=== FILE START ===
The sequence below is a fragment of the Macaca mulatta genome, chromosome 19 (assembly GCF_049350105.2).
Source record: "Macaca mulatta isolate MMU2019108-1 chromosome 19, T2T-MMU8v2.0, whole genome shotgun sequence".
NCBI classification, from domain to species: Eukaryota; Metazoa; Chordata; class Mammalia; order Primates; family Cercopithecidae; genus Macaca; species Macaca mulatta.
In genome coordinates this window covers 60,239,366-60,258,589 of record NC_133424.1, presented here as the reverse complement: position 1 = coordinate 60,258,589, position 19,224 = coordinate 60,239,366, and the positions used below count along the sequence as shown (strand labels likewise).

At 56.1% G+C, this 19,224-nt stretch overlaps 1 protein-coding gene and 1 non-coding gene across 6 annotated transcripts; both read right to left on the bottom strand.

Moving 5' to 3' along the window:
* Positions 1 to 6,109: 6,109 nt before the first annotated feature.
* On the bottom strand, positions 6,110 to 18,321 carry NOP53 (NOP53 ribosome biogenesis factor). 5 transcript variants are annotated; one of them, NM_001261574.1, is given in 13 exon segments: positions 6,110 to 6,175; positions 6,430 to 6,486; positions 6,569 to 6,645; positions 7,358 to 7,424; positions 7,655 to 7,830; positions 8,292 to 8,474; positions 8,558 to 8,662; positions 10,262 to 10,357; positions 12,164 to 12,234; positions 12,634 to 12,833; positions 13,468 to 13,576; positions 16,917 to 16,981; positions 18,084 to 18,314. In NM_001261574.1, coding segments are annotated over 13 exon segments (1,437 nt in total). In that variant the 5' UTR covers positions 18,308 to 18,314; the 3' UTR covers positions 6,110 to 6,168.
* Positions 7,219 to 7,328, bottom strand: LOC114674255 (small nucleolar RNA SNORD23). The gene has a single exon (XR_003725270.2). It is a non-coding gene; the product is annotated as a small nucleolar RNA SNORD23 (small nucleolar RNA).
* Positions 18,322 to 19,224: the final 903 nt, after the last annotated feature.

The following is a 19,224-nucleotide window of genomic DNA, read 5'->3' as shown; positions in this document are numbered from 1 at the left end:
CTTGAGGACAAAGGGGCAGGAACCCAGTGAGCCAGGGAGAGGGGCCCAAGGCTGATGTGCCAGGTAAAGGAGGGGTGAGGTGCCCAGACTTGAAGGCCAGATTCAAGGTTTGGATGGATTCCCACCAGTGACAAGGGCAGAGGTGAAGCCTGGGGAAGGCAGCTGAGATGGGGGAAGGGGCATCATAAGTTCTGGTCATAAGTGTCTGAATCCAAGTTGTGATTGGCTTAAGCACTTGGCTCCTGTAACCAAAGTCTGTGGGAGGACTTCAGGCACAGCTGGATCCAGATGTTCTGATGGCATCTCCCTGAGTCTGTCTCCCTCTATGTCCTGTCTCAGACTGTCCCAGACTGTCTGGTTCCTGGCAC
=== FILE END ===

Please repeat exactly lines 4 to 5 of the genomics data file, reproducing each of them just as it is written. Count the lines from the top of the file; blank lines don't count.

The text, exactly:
In genome coordinates this window covers 60,239,366-60,258,589 of record NC_133424.1, presented here as the reverse complement: position 1 = coordinate 60,258,589, position 19,224 = coordinate 60,239,366, and the positions used below count along the sequence as shown (strand labels likewise).

At 56.1% G+C, this 19,224-nt stretch overlaps 1 protein-coding gene and 1 non-coding gene across 6 annotated transcripts; both read right to left on the bottom strand.